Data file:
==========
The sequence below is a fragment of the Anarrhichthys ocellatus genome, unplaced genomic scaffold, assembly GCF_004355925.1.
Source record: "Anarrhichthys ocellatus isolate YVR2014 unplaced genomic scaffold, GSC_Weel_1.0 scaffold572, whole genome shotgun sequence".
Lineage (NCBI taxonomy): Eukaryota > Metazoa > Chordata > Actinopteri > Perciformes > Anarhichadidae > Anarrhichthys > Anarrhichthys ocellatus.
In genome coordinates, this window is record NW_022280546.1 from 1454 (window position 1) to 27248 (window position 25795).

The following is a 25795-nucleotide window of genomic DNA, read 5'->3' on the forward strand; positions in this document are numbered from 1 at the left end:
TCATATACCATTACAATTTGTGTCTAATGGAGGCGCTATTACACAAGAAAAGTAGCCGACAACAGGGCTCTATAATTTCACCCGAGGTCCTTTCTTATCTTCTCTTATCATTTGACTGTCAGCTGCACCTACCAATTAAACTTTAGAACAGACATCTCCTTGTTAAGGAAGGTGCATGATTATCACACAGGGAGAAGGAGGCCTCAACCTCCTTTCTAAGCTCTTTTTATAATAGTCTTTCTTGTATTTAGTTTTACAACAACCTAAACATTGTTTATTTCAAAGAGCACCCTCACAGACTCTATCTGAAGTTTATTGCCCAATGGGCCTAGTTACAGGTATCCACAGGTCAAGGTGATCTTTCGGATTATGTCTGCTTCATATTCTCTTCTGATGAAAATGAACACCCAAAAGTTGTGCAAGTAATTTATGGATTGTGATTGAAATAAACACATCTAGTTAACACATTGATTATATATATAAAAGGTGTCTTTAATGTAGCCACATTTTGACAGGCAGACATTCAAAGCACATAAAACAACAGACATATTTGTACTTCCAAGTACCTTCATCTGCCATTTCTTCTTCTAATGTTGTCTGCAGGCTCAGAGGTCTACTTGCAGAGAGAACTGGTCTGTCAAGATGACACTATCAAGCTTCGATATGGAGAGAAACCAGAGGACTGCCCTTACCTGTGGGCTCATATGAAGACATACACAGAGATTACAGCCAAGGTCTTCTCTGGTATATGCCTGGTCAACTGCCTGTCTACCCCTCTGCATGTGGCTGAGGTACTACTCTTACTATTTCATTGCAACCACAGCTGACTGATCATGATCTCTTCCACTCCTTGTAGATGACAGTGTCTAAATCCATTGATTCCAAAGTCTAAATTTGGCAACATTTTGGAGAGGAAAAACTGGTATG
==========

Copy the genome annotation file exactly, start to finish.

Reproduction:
The sequence below is a fragment of the Anarrhichthys ocellatus genome, unplaced genomic scaffold, assembly GCF_004355925.1.
Source record: "Anarrhichthys ocellatus isolate YVR2014 unplaced genomic scaffold, GSC_Weel_1.0 scaffold572, whole genome shotgun sequence".
Lineage (NCBI taxonomy): Eukaryota > Metazoa > Chordata > Actinopteri > Perciformes > Anarhichadidae > Anarrhichthys > Anarrhichthys ocellatus.
In genome coordinates, this window is record NW_022280546.1 from 1454 (window position 1) to 27248 (window position 25795).

The following is a 25795-nucleotide window of genomic DNA, read 5'->3' on the forward strand; positions in this document are numbered from 1 at the left end:
TCATATACCATTACAATTTGTGTCTAATGGAGGCGCTATTACACAAGAAAAGTAGCCGACAACAGGGCTCTATAATTTCACCCGAGGTCCTTTCTTATCTTCTCTTATCATTTGACTGTCAGCTGCACCTACCAATTAAACTTTAGAACAGACATCTCCTTGTTAAGGAAGGTGCATGATTATCACACAGGGAGAAGGAGGCCTCAACCTCCTTTCTAAGCTCTTTTTATAATAGTCTTTCTTGTATTTAGTTTTACAACAACCTAAACATTGTTTATTTCAAAGAGCACCCTCACAGACTCTATCTGAAGTTTATTGCCCAATGGGCCTAGTTACAGGTATCCACAGGTCAAGGTGATCTTTCGGATTATGTCTGCTTCATATTCTCTTCTGATGAAAATGAACACCCAAAAGTTGTGCAAGTAATTTATGGATTGTGATTGAAATAAACACATCTAGTTAACACATTGATTATATATATAAAAGGTGTCTTTAATGTAGCCACATTTTGACAGGCAGACATTCAAAGCACATAAAACAACAGACATATTTGTACTTCCAAGTACCTTCATCTGCCATTTCTTCTTCTAATGTTGTCTGCAGGCTCAGAGGTCTACTTGCAGAGAGAACTGGTCTGTCAAGATGACACTATCAAGCTTCGATATGGAGAGAAACCAGAGGACTGCCCTTACCTGTGGGCTCATATGAAGACATACACAGAGATTACAGCCAAGGTCTTCTCTGGTATATGCCTGGTCAACTGCCTGTCTACCCCTCTGCATGTGGCTGAGGTACTACTCTTACTATTTCATTGCAACCACAGCTGACTGATCATGATCTCTTCCACTCCTTGTAGATGACAGTGTCTAAATCCATTGATTCCAAAGTCTAAATTTGGCAACATTTTGGAGAGGAAAAACTGGTATG